Titled IP, a play on corporate terminology with its emphasis on ‘intellectual property’, Darbyshire’s deliberately unspectacular contribution to Call of the Mall is an arrangement of nine objects of roughly the same scale, placed on low, chameleonic plinths matching the marble of the floor beneath. (While he was putting together the proposal for IP, Darbyshire was also elaborating one for the prestigious Fourth Plinth commission in Trafalgar Square.) These form a 3 x 3 grid, a magic square of sorts that calls to mind interactive chess boards of the kind you find in public parks and squares, except that the last thing they call for is interaction. Darbyshire, who is of the belief that art should be looked at and thought about, does not encourage any other kind of engagement with his work. Just because something is an artwork doesn’t mean you should be able to crawl all over it, as he eloquently puts it.
For the artist, the nine objects – which include an ice-cream cone, a dog cage, an egg chair, a Singer sewing machine, a giant plant pot, a terracotta warrior – relate to the past, the present and the future of the mall. In the course of two visits of several days, during which he immersed himself in an environment that most people would not find stimulating at all, Darbyshire had amassed some 500 photographs of objects that were of interest to him, which he then whittled down to the nine things that for him epitomized ‘this whole conversation about the history of the mall, the current predicament and the future prospect.’ Each object has its own grim story to tell. (Darbyshire is not an optimist.) The ice-cream cone, which he found in a rather undersubscribed café run by an old couple that has been there from the start, is thus about the simplicity before everything became personalized and about pseudo-choices that amount to no choice: it’s all the same preservatives. The giant pots dotted around the mall, one of which will be co-opted as the centerpiece of the square, speak of the Disneyfication, the allegedly fun aspect of architecture which effectively amounts to infantilising the public.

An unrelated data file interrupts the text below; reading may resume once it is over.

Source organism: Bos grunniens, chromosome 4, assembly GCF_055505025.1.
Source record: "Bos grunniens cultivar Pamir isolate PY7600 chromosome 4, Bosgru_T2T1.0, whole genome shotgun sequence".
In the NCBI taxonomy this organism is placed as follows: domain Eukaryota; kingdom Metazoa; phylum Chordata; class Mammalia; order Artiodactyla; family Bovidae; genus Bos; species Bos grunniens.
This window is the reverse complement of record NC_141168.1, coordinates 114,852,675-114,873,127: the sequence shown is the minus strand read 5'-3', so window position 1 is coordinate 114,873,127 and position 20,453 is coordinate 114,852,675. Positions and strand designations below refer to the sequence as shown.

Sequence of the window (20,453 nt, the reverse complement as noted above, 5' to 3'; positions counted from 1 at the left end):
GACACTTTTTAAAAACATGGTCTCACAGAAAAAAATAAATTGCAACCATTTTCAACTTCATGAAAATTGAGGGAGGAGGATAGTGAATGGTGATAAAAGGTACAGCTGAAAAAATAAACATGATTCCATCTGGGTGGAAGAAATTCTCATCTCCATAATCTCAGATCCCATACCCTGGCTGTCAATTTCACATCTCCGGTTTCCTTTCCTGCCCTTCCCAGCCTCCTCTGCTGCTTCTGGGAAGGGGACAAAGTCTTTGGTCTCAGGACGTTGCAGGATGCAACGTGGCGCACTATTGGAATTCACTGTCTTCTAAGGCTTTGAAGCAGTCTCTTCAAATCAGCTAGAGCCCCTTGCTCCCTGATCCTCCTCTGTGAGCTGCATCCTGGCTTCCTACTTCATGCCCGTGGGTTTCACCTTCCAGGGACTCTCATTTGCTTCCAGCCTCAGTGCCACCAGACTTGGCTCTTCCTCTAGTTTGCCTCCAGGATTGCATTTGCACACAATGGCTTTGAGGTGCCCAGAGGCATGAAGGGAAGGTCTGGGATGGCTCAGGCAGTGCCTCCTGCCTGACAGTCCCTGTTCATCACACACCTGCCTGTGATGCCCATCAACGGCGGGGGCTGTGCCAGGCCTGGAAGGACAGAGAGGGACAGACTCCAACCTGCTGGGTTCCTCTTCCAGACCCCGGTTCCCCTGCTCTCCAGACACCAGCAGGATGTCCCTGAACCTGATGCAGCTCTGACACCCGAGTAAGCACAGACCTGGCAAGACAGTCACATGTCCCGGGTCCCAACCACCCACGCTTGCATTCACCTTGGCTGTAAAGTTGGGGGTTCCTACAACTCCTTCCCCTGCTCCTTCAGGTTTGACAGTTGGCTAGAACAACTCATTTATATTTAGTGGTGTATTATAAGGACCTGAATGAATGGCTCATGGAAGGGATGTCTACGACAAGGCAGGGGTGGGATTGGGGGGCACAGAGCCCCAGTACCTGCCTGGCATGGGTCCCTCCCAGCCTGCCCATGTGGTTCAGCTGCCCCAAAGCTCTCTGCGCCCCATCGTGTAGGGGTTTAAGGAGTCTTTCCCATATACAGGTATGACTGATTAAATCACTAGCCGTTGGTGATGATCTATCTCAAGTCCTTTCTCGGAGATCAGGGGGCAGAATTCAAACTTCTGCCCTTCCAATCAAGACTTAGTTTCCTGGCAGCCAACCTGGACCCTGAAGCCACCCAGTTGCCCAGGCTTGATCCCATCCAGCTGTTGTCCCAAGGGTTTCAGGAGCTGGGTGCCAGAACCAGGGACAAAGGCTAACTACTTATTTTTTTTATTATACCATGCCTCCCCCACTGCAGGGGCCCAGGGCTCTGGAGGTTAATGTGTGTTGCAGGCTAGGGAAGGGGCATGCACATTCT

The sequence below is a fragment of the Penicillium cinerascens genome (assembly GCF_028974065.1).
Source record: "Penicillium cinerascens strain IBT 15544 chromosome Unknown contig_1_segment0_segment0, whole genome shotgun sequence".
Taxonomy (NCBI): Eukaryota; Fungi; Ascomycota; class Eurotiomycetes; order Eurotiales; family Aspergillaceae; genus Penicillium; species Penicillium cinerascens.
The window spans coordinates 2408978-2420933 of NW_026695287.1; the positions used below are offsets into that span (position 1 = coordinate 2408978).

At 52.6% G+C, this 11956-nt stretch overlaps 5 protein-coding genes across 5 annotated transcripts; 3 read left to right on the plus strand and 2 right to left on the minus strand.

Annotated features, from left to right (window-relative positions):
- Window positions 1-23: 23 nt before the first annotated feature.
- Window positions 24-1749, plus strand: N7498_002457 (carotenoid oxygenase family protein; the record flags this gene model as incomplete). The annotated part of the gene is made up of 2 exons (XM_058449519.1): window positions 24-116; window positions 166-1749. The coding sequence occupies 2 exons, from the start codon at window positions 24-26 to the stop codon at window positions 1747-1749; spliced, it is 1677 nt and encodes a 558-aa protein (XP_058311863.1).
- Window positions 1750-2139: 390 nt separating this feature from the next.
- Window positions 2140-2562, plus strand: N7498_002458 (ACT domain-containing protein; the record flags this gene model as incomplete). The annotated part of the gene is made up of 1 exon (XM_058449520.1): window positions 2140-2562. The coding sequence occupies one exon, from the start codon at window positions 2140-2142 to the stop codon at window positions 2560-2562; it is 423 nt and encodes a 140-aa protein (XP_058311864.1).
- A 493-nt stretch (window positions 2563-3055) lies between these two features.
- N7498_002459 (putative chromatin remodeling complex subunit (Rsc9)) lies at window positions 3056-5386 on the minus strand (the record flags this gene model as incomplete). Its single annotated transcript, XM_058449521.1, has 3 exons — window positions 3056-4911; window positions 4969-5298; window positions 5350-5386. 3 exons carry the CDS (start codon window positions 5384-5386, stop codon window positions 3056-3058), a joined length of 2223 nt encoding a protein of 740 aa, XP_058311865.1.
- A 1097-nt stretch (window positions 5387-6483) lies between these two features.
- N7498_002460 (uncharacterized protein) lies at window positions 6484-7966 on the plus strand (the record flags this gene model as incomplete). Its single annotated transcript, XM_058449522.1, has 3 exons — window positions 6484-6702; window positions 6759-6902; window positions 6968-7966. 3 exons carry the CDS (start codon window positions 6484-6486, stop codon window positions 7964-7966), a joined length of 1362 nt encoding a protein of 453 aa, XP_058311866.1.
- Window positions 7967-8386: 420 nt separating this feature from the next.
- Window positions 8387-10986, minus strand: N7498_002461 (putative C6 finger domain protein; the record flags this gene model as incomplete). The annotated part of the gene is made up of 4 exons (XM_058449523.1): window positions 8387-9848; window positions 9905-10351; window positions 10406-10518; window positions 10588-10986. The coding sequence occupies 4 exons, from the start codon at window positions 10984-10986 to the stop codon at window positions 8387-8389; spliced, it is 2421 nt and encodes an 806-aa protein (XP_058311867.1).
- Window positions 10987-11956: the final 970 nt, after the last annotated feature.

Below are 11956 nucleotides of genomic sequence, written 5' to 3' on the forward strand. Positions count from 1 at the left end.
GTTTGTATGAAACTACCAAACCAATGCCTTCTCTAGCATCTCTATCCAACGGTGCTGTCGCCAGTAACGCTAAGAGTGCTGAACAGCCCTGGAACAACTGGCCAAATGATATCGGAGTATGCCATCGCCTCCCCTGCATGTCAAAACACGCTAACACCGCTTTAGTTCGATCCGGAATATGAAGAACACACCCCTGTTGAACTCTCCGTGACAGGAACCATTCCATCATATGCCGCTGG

Some of the objects are additionally conjoined with or straddled by life-size mannequins in different yoga positions, disrupting the formal unity of the grid. For Darbyshire, the formal grid reflects Hoog Catherijne’s modernist architectural layout, whereas the mannequins represent ‘the postmodern scrambling of the grid’ or today’s somewhat eccentric take on modernism with its emphasis on asymmetrical forms and parametric design. But he is also weary of the whole yoga phenomenon, and the four plain-faced, droid-like mannequins to him epitomize the self-indulgent obsessing with body, mind and soul at the expense of the community. Made in Hong Kong, the yoga mannequins, one of which he noticed in a shop window, are proving quite hard to get hold of. ‘It feels like I’m making them,’ Darbyshire tells me, shortly after taking a call from Hong Kong. ‘It’s been three months of conversations. There’s as much work in trying to source these mannequins as there is in actually making them.’
A Dutch translation of this text was published in Metropolis M No 3-2013